3. Subsequently, Act No. II of 1.927 was passed, and Section 2 of this Act added the following explanation in Sub-section (2) of Section 17 of the Indian Registration Act, 1908, namely:-
Explanation.- A document purporting or operating to effect a contract for the sale of immoveable property shall not be deemed to require or ever to have required registration by reason only of the fact that such document contains a recital of the payment of any earnest money or of the whole or any part of the purchase money.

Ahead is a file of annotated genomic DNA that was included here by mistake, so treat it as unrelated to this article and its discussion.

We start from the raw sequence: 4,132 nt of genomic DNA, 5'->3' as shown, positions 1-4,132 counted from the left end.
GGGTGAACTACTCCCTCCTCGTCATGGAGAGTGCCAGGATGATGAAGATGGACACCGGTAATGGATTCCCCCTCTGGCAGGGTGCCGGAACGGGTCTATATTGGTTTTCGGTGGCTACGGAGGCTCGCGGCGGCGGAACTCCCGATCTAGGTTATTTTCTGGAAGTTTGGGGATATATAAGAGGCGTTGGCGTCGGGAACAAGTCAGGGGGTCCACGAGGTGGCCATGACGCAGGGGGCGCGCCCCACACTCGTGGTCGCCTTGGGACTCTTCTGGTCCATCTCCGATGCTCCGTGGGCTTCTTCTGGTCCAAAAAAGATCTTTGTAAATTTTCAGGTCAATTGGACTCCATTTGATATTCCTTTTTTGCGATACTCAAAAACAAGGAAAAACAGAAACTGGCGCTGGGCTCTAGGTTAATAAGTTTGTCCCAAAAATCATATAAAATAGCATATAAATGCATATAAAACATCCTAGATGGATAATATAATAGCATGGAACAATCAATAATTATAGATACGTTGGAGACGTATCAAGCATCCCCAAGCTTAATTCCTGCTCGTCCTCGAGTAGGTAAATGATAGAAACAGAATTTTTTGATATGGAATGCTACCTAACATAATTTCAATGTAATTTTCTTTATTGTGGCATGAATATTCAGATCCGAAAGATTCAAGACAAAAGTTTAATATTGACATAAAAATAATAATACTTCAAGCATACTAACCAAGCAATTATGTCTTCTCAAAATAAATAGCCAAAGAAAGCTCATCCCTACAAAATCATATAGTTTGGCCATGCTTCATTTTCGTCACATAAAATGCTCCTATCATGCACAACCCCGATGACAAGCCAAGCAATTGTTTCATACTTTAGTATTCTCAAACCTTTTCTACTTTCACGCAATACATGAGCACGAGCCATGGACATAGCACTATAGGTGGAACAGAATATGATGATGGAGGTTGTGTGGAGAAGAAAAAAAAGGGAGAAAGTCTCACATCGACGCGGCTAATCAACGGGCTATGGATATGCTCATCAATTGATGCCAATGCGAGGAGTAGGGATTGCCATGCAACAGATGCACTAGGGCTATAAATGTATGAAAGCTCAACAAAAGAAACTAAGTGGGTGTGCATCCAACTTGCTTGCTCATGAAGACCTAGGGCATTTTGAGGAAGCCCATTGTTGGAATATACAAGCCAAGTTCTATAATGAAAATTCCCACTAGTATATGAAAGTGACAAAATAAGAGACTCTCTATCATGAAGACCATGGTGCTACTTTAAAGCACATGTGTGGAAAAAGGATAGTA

4. In view of this legislation, and the remarks that have been made in the judgment that I have mentioned, this Court in March 1927 directed that the case should be put on our board for further consideration. On March 22, 1927, the record of the case was called for; and on April 5, 1927, we directed that on an application for review being presented by the respondent in the appeal, a rule should at once issue to the appellant and the case then be set down for argument. In view of the suggestion there made that an application for review should be made, one was submitted by the respondent in the appeal to this Court, who is the plaintiff in the suit in which we were asked to review the judgment of September 2, 1926, and re-hear the appeal on the merits on the ground that Act No. II of 1927 made it clear that the agreement in suit never required registration. The petitioner further prayed that the delay in making the application should be excused in view of the fact that the new legislation was passed only recently and also in view of the circumstances mentioned in the petition.